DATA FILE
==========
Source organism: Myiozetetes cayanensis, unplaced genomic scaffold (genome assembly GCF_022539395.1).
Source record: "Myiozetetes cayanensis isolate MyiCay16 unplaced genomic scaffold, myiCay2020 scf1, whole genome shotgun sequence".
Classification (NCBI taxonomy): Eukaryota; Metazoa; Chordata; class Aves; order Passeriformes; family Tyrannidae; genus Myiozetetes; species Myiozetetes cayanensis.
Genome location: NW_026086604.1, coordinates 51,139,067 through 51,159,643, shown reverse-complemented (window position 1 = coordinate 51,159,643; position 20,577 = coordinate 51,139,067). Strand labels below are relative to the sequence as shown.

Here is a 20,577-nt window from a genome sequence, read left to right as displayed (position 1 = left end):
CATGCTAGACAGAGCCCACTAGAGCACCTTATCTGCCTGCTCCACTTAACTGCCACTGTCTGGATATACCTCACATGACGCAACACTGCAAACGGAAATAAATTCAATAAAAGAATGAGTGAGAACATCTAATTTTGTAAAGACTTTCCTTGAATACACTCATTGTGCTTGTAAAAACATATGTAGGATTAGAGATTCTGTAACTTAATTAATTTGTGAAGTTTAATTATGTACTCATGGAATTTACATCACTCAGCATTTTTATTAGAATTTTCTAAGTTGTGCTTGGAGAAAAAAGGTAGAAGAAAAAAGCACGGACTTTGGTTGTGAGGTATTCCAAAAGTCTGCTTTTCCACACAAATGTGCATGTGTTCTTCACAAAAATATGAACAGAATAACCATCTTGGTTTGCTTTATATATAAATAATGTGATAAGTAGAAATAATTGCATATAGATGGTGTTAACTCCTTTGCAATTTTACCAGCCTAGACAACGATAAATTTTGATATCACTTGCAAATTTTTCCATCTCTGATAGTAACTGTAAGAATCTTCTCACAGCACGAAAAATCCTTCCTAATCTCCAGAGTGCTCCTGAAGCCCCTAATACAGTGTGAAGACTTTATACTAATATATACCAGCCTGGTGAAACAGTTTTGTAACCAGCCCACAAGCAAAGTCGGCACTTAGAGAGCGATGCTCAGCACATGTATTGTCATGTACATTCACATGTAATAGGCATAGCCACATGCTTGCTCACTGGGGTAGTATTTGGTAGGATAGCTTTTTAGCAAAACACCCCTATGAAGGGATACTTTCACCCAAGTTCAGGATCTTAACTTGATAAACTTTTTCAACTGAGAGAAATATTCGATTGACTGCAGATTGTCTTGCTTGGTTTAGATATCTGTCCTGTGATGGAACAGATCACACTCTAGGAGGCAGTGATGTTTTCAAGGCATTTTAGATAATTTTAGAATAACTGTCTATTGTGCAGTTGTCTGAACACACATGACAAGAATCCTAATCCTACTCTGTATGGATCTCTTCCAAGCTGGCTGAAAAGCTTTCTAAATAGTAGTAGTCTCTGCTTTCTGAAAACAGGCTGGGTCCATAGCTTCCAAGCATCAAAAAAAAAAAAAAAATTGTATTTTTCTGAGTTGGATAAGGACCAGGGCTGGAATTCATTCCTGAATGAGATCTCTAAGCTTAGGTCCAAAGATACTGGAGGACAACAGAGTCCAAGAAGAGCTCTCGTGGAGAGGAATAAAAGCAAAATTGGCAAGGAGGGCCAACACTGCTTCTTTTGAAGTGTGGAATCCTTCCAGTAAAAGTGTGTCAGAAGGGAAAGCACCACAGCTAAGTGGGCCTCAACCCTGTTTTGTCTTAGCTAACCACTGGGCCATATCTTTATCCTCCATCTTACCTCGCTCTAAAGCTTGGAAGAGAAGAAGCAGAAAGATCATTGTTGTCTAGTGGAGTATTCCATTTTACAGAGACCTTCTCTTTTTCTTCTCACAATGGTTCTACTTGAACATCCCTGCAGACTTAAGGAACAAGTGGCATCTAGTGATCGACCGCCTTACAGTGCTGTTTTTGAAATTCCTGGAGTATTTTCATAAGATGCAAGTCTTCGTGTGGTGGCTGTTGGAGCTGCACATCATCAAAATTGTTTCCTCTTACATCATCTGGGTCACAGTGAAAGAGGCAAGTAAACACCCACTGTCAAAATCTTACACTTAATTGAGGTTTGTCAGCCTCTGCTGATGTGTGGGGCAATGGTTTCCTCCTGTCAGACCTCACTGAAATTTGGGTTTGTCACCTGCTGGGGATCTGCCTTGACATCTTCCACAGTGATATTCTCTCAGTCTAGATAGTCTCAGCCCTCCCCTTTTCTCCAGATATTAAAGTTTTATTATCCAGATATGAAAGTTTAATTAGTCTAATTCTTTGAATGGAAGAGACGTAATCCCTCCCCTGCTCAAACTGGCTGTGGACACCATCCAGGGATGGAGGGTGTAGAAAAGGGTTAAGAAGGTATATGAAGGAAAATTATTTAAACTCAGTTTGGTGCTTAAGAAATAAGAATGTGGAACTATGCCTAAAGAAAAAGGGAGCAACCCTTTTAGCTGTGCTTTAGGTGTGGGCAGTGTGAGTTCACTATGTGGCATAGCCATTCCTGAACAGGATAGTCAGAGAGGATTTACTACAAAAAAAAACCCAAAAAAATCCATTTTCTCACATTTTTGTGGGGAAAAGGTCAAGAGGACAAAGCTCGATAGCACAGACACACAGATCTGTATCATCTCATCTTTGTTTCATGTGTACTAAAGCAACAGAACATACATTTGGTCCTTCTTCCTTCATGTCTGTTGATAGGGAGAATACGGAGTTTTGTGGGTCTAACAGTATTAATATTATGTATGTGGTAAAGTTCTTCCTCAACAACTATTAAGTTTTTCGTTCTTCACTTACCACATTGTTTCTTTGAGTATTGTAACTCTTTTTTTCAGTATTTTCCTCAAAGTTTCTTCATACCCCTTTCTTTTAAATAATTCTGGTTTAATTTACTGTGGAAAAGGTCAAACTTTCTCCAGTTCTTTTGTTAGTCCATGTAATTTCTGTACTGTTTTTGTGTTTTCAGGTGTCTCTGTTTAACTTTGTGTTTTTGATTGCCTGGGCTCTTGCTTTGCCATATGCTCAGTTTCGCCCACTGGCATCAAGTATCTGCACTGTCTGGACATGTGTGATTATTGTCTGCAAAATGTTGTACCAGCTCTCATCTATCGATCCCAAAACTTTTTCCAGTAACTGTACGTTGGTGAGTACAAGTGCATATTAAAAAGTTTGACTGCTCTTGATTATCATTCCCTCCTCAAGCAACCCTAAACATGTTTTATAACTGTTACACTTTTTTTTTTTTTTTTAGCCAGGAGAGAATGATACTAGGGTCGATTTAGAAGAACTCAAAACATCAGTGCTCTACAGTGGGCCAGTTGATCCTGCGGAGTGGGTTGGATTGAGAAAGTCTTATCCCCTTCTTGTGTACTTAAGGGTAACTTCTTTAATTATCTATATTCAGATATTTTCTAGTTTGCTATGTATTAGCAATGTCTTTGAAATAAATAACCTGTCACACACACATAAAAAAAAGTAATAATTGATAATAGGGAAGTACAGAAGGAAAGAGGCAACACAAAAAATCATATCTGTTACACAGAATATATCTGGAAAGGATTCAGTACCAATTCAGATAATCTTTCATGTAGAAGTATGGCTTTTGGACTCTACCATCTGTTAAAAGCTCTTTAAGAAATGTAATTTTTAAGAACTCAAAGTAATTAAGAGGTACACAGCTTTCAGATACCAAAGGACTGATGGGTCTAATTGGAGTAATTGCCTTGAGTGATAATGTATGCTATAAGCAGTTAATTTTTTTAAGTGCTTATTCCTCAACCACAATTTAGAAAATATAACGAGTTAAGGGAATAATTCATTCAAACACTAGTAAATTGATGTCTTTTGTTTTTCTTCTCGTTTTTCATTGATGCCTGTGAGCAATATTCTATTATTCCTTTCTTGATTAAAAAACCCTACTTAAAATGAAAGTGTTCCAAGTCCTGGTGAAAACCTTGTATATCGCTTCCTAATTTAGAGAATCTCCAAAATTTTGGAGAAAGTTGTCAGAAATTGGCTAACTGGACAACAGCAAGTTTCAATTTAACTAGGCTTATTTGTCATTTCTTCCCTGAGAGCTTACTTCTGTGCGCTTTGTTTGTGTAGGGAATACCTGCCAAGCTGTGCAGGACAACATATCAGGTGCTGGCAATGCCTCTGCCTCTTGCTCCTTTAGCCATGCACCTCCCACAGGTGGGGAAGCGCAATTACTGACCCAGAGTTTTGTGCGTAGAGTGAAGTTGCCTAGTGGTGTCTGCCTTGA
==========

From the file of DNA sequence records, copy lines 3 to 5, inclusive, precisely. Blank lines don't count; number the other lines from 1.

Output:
Classification (NCBI taxonomy): Eukaryota; Metazoa; Chordata; class Aves; order Passeriformes; family Tyrannidae; genus Myiozetetes; species Myiozetetes cayanensis.
Genome location: NW_026086604.1, coordinates 51,139,067 through 51,159,643, shown reverse-complemented (window position 1 = coordinate 51,159,643; position 20,577 = coordinate 51,139,067). Strand labels below are relative to the sequence as shown.

Here is a 20,577-nt window from a genome sequence, read left to right as displayed (position 1 = left end):